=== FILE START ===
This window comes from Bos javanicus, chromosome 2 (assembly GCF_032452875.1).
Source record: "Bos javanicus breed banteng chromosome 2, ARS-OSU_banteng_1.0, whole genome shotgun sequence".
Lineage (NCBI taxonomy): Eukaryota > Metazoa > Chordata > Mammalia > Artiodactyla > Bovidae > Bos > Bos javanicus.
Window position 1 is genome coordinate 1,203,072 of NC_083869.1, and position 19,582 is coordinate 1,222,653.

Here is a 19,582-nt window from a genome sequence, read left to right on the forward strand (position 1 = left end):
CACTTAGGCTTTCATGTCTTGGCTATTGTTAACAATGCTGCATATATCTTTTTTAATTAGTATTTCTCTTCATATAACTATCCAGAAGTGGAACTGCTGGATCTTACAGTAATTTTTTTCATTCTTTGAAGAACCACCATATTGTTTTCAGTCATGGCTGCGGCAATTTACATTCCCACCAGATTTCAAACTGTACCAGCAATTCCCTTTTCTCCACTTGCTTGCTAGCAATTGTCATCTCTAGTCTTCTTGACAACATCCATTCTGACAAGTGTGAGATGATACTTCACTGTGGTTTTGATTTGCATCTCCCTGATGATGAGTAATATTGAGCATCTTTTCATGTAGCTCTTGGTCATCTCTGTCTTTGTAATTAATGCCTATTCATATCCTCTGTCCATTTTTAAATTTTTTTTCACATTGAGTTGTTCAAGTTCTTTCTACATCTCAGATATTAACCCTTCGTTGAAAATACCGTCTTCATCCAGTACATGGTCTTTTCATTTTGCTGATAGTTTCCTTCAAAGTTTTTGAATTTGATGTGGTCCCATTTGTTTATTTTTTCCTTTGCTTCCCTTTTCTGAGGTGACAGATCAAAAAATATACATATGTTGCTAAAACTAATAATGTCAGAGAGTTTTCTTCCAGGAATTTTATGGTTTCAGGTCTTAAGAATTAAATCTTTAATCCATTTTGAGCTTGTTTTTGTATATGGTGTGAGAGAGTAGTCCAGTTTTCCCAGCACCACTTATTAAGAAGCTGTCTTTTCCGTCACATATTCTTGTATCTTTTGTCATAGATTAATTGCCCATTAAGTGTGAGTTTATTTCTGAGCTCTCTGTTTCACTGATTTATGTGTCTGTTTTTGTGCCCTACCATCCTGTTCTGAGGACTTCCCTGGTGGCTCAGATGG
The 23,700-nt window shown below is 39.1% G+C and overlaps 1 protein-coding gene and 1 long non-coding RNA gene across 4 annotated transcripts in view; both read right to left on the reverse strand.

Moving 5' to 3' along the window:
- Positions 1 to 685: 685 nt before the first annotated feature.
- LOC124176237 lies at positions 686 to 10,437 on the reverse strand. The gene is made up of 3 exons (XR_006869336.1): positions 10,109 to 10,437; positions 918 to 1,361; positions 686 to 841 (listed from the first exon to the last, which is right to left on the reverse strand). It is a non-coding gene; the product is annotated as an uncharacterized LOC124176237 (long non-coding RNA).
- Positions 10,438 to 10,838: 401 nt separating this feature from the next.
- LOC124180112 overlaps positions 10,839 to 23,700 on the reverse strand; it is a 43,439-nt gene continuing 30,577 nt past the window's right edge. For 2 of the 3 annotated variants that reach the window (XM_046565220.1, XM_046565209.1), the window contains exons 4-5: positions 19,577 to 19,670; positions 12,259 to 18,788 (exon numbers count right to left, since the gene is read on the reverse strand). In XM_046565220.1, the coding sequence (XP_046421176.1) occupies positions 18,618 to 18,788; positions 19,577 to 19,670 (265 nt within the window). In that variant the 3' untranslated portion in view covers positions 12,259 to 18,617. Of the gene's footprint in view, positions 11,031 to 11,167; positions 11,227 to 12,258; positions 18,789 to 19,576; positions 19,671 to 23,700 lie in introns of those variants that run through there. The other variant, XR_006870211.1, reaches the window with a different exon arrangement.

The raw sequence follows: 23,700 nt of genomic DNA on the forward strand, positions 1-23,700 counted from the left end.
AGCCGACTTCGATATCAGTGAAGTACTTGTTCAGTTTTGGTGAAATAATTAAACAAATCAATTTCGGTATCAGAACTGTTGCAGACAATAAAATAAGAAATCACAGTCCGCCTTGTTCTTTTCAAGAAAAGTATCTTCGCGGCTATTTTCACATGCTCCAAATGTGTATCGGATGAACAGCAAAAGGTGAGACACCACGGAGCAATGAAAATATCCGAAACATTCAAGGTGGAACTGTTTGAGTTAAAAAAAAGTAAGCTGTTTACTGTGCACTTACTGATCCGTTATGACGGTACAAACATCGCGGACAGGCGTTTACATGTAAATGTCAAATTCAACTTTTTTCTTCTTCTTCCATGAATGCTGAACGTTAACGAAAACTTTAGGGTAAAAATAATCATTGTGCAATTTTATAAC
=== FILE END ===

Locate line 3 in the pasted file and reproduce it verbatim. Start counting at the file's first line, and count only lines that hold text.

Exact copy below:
Lineage (NCBI taxonomy): Eukaryota > Metazoa > Chordata > Mammalia > Artiodactyla > Bovidae > Bos > Bos javanicus.